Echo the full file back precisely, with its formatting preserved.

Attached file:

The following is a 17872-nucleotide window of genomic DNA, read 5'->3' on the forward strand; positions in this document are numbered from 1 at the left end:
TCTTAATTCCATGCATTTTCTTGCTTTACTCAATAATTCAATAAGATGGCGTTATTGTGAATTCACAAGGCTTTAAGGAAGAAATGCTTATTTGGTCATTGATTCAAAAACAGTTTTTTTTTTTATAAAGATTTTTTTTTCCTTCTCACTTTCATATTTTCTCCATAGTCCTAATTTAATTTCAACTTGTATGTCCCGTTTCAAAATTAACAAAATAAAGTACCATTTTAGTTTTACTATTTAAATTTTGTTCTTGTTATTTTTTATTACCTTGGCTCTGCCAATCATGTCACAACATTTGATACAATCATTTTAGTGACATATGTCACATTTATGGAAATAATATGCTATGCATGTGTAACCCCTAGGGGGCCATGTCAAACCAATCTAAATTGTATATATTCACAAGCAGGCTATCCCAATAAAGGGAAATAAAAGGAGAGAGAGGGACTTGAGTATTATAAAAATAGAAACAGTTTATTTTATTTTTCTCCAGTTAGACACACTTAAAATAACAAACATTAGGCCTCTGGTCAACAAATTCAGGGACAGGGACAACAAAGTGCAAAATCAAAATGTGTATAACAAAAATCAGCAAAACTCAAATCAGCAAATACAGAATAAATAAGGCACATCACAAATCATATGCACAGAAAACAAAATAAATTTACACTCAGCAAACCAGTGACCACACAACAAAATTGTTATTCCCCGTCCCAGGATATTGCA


The following is a 17872-nucleotide window of genomic DNA, read 5'->3' on the forward strand; positions in this document are numbered from 1 at the left end:
TCTTAATTCCATGCATTTTCTTGCTTTACTCAATAATTCAATAAGATGGCGTTATTGTGAATTCACAAGGCTTTAAGGAAGAAATGCTTATTTGGTCATTGATTCAAAAACAGTTTTTTTTTTTATAAAGATTTTTTTTTCCTTCTCACTTTCATATTTTCTCCATAGTCCTAATTTAATTTCAACTTGTATGTCCCGTTTCAAAATTAACAAAATAAAGTACCATTTTAGTTTTACTATTTAAATTTTGTTCTTGTTATTTTTTATTACCTTGGCTCTGCCAATCATGTCACAACATTTGATACAATCATTTTAGTGACATATGTCACATTTATGGAAATAATATGCTATGCATGTGTAACCCCTAGGGGGCCATGTCAAACCAATCTAAATTGTATATATTCACAAGCAGGCTATCCCAATAAAGGGAAATAAAAGGAGAGAGAGGGACTTGAGTATTATAAAAATAGAAACAGTTTATTTTATTTTTCTCCAGTTAGACACACTTAAAATAACAAACATTAGGCCTCTGGTCAACAAATTCAGGGACAGGGACAACAAAGTGCAAAATCAAAATGTGTATAACAAAAATCAGCAAAACTCAAATCAGCAAATACAGAATAAATAAGGCACATCACAAATCATATGCACAGAAAACAAAATAAATTTACACTCAGCAAACCAGTGACCACACAACAAAATTGTTATTCCCCGTCCCAGGATATTGCA